What is the first curse word that comes to mind? How often and why do you use it?
God dammit. Too much. Force of habit, really. There might be a psychological element to this—my parents were strict about forbidding that curse word (and others).How would you spend ten thousand bucks?
Probably use it to make some home repairs. No matter how much I spend on this house, it’s always ready to suck down another $10 grand.What are 5 things within touching distance?
Computer keyboard, coffee cup, iPhone, my Bose noise cancelling headphones, and an Edward Cullen/Twilight mouse pad (don’t ask me why).Do you have a crush on anyone?
No. I may have fantasies, but they fall short of crush territory.What is your least favorite word?
Currently, I’m on the warpath against overuse of the words “suddenly” and “just” in my writing. Those are usually useless filler words that communicate little or nothing, and they’re often strewn throughout a book like garbage along the interstate.
Win the Rings
by K.D. Van Brunt
Jace has been the property of the U.S. Army since they found out about her when she was five, and now she has become one of its most valuable weapons. But Jace is not the only one of her kind. Gray is one too, but with the help of his sister, he has spent most of his sixteen years hiding from the Army.
Now, the Army has found out about Gray and they cannot allow him to roam free. Operating on the theory that it takes one to catch one, Jace is sent out with a special ops squad to hunt Gray down. But Jace is not the only one pursuing Gray, and the competition is after her too. What ensues is a desperate chase through city after city as duty and honor collide with love and sacrifice.
Read an excerpt:
“I’m Mark,” he says.
“Tina,” I blurt out before I know what I’m doing.
“Princess Tina from the kingdom of Berwick,” Mark says with a wolfish grin.
I can’t help myself. I shoot him a flirtatious smile. I’m about to tell him that he looks like Justin Bieber having a bad hair day, in a kind of blended compliment-insult thing, when Nia’s words crash into my head.
Gray, I think it’s him.
By Au Bon Pain. He has a dark green trench coat on, but I saw a flash of the hoodie underneath.
“Shit,” I say out loud, grabbing the wheel back from Tina. I toss the paper and bolt for the restaurant.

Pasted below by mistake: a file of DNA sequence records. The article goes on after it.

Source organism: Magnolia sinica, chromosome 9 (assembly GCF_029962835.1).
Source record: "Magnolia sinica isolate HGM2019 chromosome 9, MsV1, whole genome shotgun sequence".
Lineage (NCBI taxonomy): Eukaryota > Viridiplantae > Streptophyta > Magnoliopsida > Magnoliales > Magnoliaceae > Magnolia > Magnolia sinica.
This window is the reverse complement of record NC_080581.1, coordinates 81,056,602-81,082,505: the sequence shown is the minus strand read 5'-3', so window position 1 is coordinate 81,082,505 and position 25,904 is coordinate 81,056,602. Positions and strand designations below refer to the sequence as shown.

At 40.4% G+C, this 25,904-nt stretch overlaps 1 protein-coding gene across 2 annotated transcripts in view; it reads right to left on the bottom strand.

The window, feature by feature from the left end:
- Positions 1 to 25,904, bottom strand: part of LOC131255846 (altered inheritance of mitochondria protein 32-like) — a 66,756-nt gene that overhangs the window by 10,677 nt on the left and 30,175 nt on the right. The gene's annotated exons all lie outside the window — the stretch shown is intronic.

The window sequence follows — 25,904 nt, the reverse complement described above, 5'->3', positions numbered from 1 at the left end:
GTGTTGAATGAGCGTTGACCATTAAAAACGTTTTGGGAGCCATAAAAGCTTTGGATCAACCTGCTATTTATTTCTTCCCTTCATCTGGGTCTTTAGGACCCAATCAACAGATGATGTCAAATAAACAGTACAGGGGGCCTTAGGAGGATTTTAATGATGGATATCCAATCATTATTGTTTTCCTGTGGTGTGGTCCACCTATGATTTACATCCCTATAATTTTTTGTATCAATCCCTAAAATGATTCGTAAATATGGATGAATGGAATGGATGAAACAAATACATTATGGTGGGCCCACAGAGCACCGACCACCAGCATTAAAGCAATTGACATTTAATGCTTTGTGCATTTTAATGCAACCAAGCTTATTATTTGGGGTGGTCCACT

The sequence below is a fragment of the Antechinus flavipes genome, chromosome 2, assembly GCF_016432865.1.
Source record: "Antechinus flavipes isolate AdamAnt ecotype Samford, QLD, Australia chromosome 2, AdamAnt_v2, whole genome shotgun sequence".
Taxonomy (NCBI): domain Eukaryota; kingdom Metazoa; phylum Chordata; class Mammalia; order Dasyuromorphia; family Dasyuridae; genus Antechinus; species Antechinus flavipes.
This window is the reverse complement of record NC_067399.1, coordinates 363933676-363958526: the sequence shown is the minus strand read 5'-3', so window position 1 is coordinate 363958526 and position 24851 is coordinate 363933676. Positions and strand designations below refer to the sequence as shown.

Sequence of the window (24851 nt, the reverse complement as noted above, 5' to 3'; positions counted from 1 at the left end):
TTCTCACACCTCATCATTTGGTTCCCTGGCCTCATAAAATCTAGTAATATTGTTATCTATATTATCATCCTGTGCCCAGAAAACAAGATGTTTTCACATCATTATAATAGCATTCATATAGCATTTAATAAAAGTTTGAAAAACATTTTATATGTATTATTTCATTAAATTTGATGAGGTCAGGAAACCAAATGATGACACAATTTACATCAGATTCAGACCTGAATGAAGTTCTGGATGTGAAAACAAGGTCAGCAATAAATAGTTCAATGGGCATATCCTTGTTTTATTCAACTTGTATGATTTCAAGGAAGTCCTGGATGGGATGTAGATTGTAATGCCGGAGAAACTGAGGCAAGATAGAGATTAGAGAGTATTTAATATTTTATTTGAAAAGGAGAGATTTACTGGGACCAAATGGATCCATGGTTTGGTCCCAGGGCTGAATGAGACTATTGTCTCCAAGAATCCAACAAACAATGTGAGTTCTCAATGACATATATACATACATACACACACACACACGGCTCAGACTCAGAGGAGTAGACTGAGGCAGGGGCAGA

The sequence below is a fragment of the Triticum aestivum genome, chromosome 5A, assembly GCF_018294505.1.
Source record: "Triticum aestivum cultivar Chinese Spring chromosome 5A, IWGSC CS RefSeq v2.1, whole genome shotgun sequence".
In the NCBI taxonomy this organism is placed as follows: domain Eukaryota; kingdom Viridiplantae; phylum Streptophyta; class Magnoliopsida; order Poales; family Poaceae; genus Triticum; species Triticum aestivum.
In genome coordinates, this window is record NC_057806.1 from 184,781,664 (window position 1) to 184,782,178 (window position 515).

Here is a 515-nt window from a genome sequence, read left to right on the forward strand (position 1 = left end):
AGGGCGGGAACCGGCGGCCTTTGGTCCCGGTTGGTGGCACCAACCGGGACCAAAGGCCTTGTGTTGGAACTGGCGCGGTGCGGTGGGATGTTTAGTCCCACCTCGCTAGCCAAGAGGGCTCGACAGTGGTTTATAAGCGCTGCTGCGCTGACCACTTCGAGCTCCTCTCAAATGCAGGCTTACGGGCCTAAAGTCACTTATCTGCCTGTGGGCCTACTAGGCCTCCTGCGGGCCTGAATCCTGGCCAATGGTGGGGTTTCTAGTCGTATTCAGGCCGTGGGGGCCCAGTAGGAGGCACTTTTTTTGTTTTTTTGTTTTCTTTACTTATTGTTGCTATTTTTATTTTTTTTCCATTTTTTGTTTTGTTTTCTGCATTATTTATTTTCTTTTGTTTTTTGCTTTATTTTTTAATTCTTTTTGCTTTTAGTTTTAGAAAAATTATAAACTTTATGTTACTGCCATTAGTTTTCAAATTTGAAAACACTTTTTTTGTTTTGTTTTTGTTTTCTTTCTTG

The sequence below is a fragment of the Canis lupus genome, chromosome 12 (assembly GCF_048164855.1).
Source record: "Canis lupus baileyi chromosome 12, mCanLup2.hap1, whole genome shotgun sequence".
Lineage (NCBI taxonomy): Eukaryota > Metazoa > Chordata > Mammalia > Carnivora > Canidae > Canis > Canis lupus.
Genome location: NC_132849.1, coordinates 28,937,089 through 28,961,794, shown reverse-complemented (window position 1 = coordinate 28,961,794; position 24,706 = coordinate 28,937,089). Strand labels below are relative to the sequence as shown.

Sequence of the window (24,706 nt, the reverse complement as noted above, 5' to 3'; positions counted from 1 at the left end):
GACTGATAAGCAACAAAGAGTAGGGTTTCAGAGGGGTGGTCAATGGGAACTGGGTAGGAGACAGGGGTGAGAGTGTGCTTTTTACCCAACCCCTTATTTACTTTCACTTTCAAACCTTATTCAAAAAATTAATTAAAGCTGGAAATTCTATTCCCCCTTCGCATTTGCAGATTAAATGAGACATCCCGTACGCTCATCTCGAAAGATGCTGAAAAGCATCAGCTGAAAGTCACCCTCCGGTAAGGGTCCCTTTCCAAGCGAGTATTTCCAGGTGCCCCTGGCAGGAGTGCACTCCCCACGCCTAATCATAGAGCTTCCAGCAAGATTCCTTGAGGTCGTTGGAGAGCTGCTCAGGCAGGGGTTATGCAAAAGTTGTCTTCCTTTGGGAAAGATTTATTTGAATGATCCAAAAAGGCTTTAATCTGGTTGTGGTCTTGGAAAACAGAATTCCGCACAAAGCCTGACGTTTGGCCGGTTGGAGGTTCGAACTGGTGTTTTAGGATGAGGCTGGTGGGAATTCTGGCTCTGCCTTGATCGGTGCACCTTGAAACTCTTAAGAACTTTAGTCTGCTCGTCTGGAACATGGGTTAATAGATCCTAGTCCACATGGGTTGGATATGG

“Hey, wait a sec,” the Biebs shouts to me.
As I turn the corner of the newsstand, I hear Nia’s frantic words.
He’s pulling something from his coat.
I see him now. He’s standing in front of a plate glass window looking in on a crush of people inside, sitting at tables and queued up behind counters to buy lunch. He’s pulling back a slide on an automatic assault rifle, preparing to pump the first of a hundred rounds of bullets into the crowded restaurant. There’s no time to find a policeman. In seconds loony tunes will be shooting.
We have to stop him, I say, and then I see Nia sprinting at him like me.
We both slam into him at the same time just as he’s leveling the gun to fire, and all three of us tumble to the hard, icy concrete. I’m lying on my side facing Peter Eklend and he’s on his side facing me. I’ve wrenched my shoulder and it’s too painful for me to sit up. Peter Eklend shoots a glare of such hatred at me that I flinch. Then I see that he still has the gun in his hands. Nia is on her feet now, but before she can do anything, Peter pulls the trigger. The explosion brings a sudden quietness to my ears, as if I’ve just gone deaf, and I feel a stabbing hot pain in my chest, as if I’ve been impaled on a red-hot fireplace poker. I cough, sending a froth of blood spraying out of my mouth. I need to breathe, but my lungs aren’t working.
Then my ears start working and I hear Nia scream. Others are now wrestling with Peter. Another shot goes off. It doesn’t hit me.
Gray. Shift. You have to shift!
I’m losing consciousness. I can’t breathe. My lungs are filling with blood. This body is dying. I can feel it. I’m seconds away from the last, icy embrace of death. I have to get out of this body, leave it behind and flee to another body—a healthy, unwounded body. I need to shift now. With one last shred of will power, just as awareness winks out, I shift back to me.
A crowd has gathered around me by now, and I hear a collective gasp when they see me shimmer and change. I’m lying on the ground in a sticky, syrupy pool of blood, but I’m back in my own body now—my own bullet-free body. Nia is immediately at my side pulling me to my feet. Some of Tina’s blood stains my pants and sweatshirt as I roll away from Peter Eklend. I’ve shifted away from death in the nick of time. A strange exhilaration causes my skin to tinkle and a rush of adrenalin floods through me. I’ve evaded eternity by mere nanoseconds.
Run! Nia says, bringing me back to the moment.
K.D. Van Brunt has been writing professionally his entire career and has published an extensive list of nonfiction works. Win the Rings is his first fiction book. When not writing, he reads and listens to audiobooks during his daily drive through the sea of gridlock that is commuting in and out of Washington, DC. A long time resident of Maryland, he can often be found tromping around the many civil war battle sites in the area. To find out more about K.D. Van Brunt, including bonus content relating to Win the Rings, check out his website--www.kdvanbrunt.com--and follow him on twitter-- @KDVanBrunt.
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